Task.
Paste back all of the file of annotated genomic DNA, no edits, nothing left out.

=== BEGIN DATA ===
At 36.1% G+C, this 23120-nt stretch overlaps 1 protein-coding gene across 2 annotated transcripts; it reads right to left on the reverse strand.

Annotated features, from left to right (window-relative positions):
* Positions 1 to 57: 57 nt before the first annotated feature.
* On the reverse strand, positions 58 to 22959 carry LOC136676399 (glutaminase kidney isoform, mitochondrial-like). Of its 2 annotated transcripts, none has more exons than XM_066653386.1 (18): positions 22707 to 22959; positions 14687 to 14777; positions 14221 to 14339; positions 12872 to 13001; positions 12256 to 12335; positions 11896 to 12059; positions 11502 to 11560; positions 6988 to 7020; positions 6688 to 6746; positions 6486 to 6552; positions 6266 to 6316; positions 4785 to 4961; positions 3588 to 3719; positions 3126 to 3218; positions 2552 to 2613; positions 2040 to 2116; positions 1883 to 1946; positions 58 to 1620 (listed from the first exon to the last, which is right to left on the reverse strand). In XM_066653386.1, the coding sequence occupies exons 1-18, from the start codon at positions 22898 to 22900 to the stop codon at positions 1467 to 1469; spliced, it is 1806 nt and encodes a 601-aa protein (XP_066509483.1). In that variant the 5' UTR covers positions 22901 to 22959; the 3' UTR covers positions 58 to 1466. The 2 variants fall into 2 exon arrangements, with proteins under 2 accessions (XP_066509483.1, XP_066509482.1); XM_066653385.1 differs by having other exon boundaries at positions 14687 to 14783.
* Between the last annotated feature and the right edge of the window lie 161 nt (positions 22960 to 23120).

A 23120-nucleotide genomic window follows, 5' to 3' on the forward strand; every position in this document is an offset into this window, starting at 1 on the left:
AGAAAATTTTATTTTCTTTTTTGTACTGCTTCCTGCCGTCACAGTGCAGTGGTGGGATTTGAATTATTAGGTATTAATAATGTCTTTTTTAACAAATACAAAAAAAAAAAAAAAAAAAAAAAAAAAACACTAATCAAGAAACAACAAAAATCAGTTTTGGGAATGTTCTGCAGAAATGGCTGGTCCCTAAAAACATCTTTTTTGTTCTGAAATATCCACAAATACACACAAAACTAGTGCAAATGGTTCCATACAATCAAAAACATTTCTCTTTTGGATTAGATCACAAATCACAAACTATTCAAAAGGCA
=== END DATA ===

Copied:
At 36.1% G+C, this 23120-nt stretch overlaps 1 protein-coding gene across 2 annotated transcripts; it reads right to left on the reverse strand.

Annotated features, from left to right (window-relative positions):
* Positions 1 to 57: 57 nt before the first annotated feature.
* On the reverse strand, positions 58 to 22959 carry LOC136676399 (glutaminase kidney isoform, mitochondrial-like). Of its 2 annotated transcripts, none has more exons than XM_066653386.1 (18): positions 22707 to 22959; positions 14687 to 14777; positions 14221 to 14339; positions 12872 to 13001; positions 12256 to 12335; positions 11896 to 12059; positions 11502 to 11560; positions 6988 to 7020; positions 6688 to 6746; positions 6486 to 6552; positions 6266 to 6316; positions 4785 to 4961; positions 3588 to 3719; positions 3126 to 3218; positions 2552 to 2613; positions 2040 to 2116; positions 1883 to 1946; positions 58 to 1620 (listed from the first exon to the last, which is right to left on the reverse strand). In XM_066653386.1, the coding sequence occupies exons 1-18, from the start codon at positions 22898 to 22900 to the stop codon at positions 1467 to 1469; spliced, it is 1806 nt and encodes a 601-aa protein (XP_066509483.1). In that variant the 5' UTR covers positions 22901 to 22959; the 3' UTR covers positions 58 to 1466. The 2 variants fall into 2 exon arrangements, with proteins under 2 accessions (XP_066509483.1, XP_066509482.1); XM_066653385.1 differs by having other exon boundaries at positions 14687 to 14783.
* Between the last annotated feature and the right edge of the window lie 161 nt (positions 22960 to 23120).

A 23120-nucleotide genomic window follows, 5' to 3' on the forward strand; every position in this document is an offset into this window, starting at 1 on the left:
AGAAAATTTTATTTTCTTTTTTGTACTGCTTCCTGCCGTCACAGTGCAGTGGTGGGATTTGAATTATTAGGTATTAATAATGTCTTTTTTAACAAATACAAAAAAAAAAAAAAAAAAAAAAAAAAAACACTAATCAAGAAACAACAAAAATCAGTTTTGGGAATGTTCTGCAGAAATGGCTGGTCCCTAAAAACATCTTTTTTGTTCTGAAATATCCACAAATACACACAAAACTAGTGCAAATGGTTCCATACAATCAAAAACATTTCTCTTTTGGATTAGATCACAAATCACAAACTATTCAAAAGGCA